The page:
Protocol buffers uses an interface definition language, for the demo-use case a representation could be:
 

Encoding:

Captain Proto

Captain Proto and Google Protocol Buffers have a lot of similarities, for the simple reason that they have been designed by the same developer. Captain Proto was designed to be a faster and tidier alternative and successor to Protocol Buffers, which does apply in certain combinations and scenarios.

From the design, Captain Proto also relies on Interface Definitions which look just a little bit different than its Protobuf counterparts:
 

Compiling the IDLs to Java code is possible either by using the commandline or integrating a maven dependency:

Building and serializing an object in Java, however, is more complicated, which appears to originate from the (suspected) intention to give the Java implementation a feel which is comparable to its C/C++ counterpart:

Apache AVRO

Apache Avro can operate both in schemaless and schema-driven mode, for a better comparism this report will focus on the schema-driven way.
Like in Protobuf or Captain Proto, an IDL is compiled into platform-specific stubs, with the comfort of a maven plugin taking care of the Java side.
 
 
Maven plugin:
 

 

 

Common Binary Object Representation (CBOR)

CBOR is often neglected, but a competitive option because of its low memory footprint and wide platform support. CBOR itself does not provide schema-driven operation, but it is often used as a simple serialization workhorse in frameworks such as Jackson.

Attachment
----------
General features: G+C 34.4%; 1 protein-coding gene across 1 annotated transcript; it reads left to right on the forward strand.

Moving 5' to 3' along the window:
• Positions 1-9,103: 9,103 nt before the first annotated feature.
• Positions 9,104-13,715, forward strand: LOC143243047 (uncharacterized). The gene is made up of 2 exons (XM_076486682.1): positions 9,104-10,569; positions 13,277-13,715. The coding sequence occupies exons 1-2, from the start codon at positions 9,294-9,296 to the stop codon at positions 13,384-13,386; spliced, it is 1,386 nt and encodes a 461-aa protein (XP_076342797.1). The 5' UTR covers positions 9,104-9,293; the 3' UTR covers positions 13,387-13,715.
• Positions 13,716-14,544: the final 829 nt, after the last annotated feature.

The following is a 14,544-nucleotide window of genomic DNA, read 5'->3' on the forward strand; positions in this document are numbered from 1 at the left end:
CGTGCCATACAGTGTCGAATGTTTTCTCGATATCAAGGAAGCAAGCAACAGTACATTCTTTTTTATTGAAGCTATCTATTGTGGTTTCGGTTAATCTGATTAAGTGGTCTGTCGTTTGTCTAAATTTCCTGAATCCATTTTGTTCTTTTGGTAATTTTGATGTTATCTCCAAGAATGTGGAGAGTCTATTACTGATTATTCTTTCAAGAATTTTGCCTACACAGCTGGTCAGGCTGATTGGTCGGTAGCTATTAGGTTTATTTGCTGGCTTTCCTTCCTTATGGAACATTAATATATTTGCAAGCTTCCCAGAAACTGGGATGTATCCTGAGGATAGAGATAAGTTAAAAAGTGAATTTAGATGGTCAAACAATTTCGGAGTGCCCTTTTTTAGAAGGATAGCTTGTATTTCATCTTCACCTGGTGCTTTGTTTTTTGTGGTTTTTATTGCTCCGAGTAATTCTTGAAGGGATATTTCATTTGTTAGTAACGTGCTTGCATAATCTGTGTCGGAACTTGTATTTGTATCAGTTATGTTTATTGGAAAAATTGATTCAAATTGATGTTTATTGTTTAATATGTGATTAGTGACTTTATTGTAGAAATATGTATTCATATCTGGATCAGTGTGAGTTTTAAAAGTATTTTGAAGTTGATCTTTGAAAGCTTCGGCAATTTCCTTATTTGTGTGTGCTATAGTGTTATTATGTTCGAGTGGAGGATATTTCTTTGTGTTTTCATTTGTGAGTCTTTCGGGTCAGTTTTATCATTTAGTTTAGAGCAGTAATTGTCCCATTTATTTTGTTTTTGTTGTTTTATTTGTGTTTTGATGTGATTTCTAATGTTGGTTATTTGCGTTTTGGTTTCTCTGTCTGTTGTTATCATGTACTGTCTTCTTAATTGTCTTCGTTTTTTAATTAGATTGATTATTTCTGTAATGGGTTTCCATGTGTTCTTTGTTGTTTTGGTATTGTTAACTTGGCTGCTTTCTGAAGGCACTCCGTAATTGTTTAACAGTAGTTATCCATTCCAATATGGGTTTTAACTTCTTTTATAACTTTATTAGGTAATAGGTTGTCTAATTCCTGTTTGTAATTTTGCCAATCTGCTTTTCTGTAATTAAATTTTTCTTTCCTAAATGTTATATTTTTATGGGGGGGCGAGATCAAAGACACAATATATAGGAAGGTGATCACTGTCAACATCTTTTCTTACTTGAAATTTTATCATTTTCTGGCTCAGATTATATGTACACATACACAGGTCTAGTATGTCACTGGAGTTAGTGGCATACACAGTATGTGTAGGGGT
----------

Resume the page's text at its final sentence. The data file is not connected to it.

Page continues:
Serializing an object, such as the engine telemetry example used here, without a schema works straightforward:

 

Decoding the message requires knowledge of the schema used for encoding, and works right the way around.

Performance and Message Size comparism

While message sizes are easily comparable, performance measurements have a limited applicablity due to the mass of combinations which could occour. A certain binary serialization framework may have superior performance when serializing with the Java implementation and poor performance while deserializing the message i.E. with Micropython on an ESP. To have a common ground here, the observed unit is the serialization time of the Engine Telemetry above with Java, measured with Java Benchmarking Harness (JBH).
 
Technology Message Size [bytes] Encoding time
JSON (with Jackson) 1537 69000ns
Java Serialization 1022 5000ns
Google Protocol Buffers 817 2700ns
CaptainProto 664 5280ns
CBOR 509 14000ns
AVRO 577 5700ns

JSON, obviously, is very large and slow due to the high effort on string processing, which is even higher when deserializing JSON. Pure Java Binary serialization was acceptable and did not require any additional library, but lacks interoperability.

The multilanguage BSFs delivered compareable performance in terms of computing time, but AVRO stands out for its pre-optimization size.

Which one to use?

The easiest and most correct answer is: “It depends”. When talking to Java clients with considerable processing power only, the choice may highly be driven by the features and comfort a certain solution can deliver, such as the lightweight Client/Servers with gRPC. It may also be an option not to bother with any of them if no change in communication peers is expected during the entire product lifetime.

When it is foreseeable that any constrained device (let’s call them IoT devices) is involved and size and speed is something worth considering, I would recommend playing around with the options above and check how they integrate in the overall architecture. Personally, I mostly ended up with protobuf, which for a current project which involves messaging between a Java server and Golang Workers via RabbitMQ, AVRO was a better option.